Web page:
Forbes released another one of its lists recently. Perhaps the most famous Forbes lists deal with wealth, like the richest Americans and richest rappers lists. This latest list goes into “America’s Most Influential Athletes.” What does that “influential” mean in this context? This is the explanation from Forbes:
Nielsen and E-Poll surveyed over 1,100 adults about dozens of well-known athletes to measure their likeability and whether they’re considered “influential,” an important quality for marketers. The term, among 40 characteristics that respondents could choose from (others: leader, approachable, handsome), can mean slightly different things to different people. As [Stephen Master, vice president of sports for Nielsen] notes, some may see an athlete as influential in his sport, while others see him as crossing over and being influential in society at large. [Tim] Tebow is a perfect example: his clean living and public religious values make him a role model for many, even if they render him polarizing in some quarters.
With that as the context, can you guess whom the public chose as influential? Better yet, can you guess whom the public didn’t choose as influential? The answer: Black people.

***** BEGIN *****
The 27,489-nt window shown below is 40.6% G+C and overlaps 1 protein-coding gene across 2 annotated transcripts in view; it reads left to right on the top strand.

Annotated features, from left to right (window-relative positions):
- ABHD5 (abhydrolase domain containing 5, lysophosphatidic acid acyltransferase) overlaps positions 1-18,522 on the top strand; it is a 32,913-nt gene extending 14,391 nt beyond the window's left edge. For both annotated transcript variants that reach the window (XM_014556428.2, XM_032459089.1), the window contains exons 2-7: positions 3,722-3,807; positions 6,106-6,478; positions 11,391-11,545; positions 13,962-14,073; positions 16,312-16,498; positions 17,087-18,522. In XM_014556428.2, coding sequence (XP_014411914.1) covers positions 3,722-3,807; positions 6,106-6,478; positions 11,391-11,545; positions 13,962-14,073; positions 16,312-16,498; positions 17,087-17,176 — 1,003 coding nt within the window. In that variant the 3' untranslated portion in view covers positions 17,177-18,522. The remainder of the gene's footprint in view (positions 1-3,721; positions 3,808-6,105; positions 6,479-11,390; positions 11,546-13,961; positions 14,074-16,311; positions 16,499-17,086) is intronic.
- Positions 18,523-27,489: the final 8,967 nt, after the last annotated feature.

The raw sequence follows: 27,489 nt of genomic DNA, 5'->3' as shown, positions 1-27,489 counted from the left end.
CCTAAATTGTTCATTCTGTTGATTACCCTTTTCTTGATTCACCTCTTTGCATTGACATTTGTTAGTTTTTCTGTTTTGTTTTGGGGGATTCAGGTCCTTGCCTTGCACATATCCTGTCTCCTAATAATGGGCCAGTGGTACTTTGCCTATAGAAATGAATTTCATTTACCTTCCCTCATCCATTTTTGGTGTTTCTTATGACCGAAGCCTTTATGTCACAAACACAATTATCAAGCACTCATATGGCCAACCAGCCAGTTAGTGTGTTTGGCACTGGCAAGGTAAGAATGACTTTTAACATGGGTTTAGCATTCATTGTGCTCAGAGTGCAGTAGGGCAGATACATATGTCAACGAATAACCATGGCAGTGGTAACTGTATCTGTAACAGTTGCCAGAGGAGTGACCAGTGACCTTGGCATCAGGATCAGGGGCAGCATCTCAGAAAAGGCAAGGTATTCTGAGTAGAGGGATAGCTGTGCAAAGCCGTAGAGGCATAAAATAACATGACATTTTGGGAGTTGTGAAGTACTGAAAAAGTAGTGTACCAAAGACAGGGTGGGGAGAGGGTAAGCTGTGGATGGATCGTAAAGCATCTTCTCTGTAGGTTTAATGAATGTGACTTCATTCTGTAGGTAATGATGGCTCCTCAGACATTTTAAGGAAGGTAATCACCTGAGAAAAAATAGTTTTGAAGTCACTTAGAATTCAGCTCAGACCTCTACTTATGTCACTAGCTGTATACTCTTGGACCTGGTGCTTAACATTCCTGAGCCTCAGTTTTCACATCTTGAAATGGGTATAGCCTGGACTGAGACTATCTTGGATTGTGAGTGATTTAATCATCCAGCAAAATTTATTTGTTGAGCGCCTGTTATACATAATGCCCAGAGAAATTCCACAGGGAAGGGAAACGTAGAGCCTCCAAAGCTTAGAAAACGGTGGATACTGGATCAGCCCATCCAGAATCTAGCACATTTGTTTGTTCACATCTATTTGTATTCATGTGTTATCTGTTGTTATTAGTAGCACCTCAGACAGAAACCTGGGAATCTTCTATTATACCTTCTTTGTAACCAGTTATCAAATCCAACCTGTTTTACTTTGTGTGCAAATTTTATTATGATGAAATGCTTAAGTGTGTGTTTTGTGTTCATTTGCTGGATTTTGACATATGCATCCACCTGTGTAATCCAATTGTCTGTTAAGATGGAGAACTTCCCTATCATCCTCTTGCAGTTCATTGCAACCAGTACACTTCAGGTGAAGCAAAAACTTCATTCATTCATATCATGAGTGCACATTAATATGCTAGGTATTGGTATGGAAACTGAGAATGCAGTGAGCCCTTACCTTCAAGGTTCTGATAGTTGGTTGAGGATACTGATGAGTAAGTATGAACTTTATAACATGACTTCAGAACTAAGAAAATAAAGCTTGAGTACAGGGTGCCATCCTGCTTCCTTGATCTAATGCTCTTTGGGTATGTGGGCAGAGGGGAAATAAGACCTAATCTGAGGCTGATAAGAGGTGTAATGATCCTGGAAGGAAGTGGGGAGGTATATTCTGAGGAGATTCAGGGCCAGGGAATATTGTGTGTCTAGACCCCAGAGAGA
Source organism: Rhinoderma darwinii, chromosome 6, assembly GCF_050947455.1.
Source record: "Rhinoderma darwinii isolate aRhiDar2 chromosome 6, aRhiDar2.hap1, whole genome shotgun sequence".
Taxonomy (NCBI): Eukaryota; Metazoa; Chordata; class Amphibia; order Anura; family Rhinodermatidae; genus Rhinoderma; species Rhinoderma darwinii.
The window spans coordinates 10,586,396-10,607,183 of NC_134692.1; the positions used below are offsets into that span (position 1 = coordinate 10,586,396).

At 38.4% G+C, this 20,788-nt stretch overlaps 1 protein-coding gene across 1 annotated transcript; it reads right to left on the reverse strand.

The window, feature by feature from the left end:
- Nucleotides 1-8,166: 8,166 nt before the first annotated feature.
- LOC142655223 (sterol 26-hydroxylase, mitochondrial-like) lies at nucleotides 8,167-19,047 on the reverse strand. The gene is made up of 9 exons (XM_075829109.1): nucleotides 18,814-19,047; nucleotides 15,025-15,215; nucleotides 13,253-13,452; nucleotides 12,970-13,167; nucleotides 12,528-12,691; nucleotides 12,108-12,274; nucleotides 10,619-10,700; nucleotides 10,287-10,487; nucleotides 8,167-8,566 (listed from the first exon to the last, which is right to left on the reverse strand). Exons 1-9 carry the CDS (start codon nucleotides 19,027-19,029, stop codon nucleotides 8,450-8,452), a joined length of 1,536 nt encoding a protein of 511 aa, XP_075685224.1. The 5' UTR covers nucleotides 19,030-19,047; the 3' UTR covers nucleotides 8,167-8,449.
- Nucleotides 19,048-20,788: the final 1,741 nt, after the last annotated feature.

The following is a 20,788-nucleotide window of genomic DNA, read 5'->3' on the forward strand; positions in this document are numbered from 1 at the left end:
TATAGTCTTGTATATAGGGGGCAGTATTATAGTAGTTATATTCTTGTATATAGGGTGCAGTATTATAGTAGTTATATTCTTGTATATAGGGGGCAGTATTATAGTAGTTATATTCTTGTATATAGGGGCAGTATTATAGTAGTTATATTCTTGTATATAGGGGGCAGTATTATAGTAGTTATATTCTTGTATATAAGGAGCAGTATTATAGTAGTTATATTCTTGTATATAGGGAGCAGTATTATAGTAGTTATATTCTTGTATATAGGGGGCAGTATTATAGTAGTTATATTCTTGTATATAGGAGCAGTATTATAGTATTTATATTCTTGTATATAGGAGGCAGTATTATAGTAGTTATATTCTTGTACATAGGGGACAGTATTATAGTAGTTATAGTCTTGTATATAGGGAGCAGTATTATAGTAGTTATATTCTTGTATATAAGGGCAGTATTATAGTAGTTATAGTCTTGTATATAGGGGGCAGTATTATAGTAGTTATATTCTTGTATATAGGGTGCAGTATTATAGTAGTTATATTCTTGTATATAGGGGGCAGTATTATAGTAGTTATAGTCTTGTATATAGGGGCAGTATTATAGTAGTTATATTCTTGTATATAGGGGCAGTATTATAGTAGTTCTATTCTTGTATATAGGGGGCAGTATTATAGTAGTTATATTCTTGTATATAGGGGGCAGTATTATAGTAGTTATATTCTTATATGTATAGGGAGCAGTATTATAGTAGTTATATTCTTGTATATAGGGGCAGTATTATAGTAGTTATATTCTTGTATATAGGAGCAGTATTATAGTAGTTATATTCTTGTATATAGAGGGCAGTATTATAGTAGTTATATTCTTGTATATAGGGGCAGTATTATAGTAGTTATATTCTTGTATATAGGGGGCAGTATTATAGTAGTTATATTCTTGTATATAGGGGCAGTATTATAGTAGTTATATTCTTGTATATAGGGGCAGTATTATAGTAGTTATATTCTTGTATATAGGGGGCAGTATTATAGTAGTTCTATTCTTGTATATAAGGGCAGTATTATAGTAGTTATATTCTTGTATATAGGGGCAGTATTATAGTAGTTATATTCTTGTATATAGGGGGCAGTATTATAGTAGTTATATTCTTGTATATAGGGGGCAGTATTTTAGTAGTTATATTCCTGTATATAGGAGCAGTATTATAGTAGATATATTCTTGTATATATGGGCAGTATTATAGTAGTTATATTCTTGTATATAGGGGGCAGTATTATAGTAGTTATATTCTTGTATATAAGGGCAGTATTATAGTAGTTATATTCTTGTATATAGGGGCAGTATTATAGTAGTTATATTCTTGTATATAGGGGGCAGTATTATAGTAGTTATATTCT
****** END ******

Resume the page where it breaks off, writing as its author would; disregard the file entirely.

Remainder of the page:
Despite the fact that Black athletes make up the majority of the player population in both the NBA and the NFL, there were no Black people on Forbes’ top-10 list. The six NFL players who were chosen — Eli Manning, Drew Brees, Aaron Rodgers, Peyton Manning, Tom Brady, and Tebow — are all white quarterbacks. And the one NBA player included is Jeremy Lin, the Knicks point guard who came off the bench to create a stir in the sports world earlier this year. The only other person of color was Manny Pacquiao, the Filipino boxing sensation.
How are Black athletes getting overlooked here? In a word: leadership. It’s really no surprise that the football players Americans believe to be most influential are all quarterbacks. Sports fans love powerful leaders, and it’s long been the assumption that quarterbacks are the most important leaders on a football team. What’s also long been an assumption is that only white people make the best quarterbacks.
As we told you last year about stereotyping in the NFL: “According to [New York Times columnist William Rhoden], NFL teams, through a variety of unwritten rules and unofficial practices, used to ensure that white players played certain positions and Black players played other positions.” Black players, thought to be more athletic than whites, were directed to play things like cornerback, while whites, thought to be smarter and better leaders, where directed to quarterback. There’s no truth to either of those stereotypes, of course, but that didn’t stop coaches from acting on them.
Keep all this in mind when you look at the Forbes influential athletes list. It’s not that Black athletes can’t be just as influential as white athletes in the eyes of the public. It’s simply that they’re often not given a chance to be.
The opinions expressed here do not necessarily reflect those of BET Networks.
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